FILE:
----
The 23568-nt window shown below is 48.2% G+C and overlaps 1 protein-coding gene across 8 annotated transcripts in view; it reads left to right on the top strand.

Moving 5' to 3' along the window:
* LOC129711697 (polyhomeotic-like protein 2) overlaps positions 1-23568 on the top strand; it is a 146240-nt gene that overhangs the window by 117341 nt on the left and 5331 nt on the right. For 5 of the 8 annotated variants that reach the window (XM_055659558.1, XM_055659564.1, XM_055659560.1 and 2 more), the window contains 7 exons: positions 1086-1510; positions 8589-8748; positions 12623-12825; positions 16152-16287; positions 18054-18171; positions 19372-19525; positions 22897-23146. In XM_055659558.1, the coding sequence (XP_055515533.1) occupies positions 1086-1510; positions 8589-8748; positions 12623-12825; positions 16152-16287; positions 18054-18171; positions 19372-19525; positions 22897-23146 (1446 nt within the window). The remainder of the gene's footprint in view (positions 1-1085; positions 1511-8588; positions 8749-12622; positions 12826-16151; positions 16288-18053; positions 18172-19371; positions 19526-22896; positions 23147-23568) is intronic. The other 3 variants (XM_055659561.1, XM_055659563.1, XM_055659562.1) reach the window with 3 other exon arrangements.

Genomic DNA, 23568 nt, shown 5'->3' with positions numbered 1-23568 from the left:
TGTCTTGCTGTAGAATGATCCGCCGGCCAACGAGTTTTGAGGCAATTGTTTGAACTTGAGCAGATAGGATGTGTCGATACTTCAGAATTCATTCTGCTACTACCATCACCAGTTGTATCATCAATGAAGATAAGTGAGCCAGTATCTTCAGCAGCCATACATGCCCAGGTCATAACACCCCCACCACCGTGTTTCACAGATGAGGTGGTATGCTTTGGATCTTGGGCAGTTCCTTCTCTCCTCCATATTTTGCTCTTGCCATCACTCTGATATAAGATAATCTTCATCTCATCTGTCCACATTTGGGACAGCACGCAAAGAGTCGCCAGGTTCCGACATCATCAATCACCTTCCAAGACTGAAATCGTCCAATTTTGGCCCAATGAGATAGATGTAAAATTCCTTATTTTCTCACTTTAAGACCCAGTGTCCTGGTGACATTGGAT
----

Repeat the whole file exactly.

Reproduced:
The 23568-nt window shown below is 48.2% G+C and overlaps 1 protein-coding gene across 8 annotated transcripts in view; it reads left to right on the top strand.

Moving 5' to 3' along the window:
* LOC129711697 (polyhomeotic-like protein 2) overlaps positions 1-23568 on the top strand; it is a 146240-nt gene that overhangs the window by 117341 nt on the left and 5331 nt on the right. For 5 of the 8 annotated variants that reach the window (XM_055659558.1, XM_055659564.1, XM_055659560.1 and 2 more), the window contains 7 exons: positions 1086-1510; positions 8589-8748; positions 12623-12825; positions 16152-16287; positions 18054-18171; positions 19372-19525; positions 22897-23146. In XM_055659558.1, the coding sequence (XP_055515533.1) occupies positions 1086-1510; positions 8589-8748; positions 12623-12825; positions 16152-16287; positions 18054-18171; positions 19372-19525; positions 22897-23146 (1446 nt within the window). The remainder of the gene's footprint in view (positions 1-1085; positions 1511-8588; positions 8749-12622; positions 12826-16151; positions 16288-18053; positions 18172-19371; positions 19526-22896; positions 23147-23568) is intronic. The other 3 variants (XM_055659561.1, XM_055659563.1, XM_055659562.1) reach the window with 3 other exon arrangements.

Genomic DNA, 23568 nt, shown 5'->3' with positions numbered 1-23568 from the left:
TGTCTTGCTGTAGAATGATCCGCCGGCCAACGAGTTTTGAGGCAATTGTTTGAACTTGAGCAGATAGGATGTGTCGATACTTCAGAATTCATTCTGCTACTACCATCACCAGTTGTATCATCAATGAAGATAAGTGAGCCAGTATCTTCAGCAGCCATACATGCCCAGGTCATAACACCCCCACCACCGTGTTTCACAGATGAGGTGGTATGCTTTGGATCTTGGGCAGTTCCTTCTCTCCTCCATATTTTGCTCTTGCCATCACTCTGATATAAGATAATCTTCATCTCATCTGTCCACATTTGGGACAGCACGCAAAGAGTCGCCAGGTTCCGACATCATCAATCACCTTCCAAGACTGAAATCGTCCAATTTTGGCCCAATGAGATAGATGTAAAATTCCTTATTTTCTCACTTTAAGACCCAGTGTCCTGGTGACATTGGAT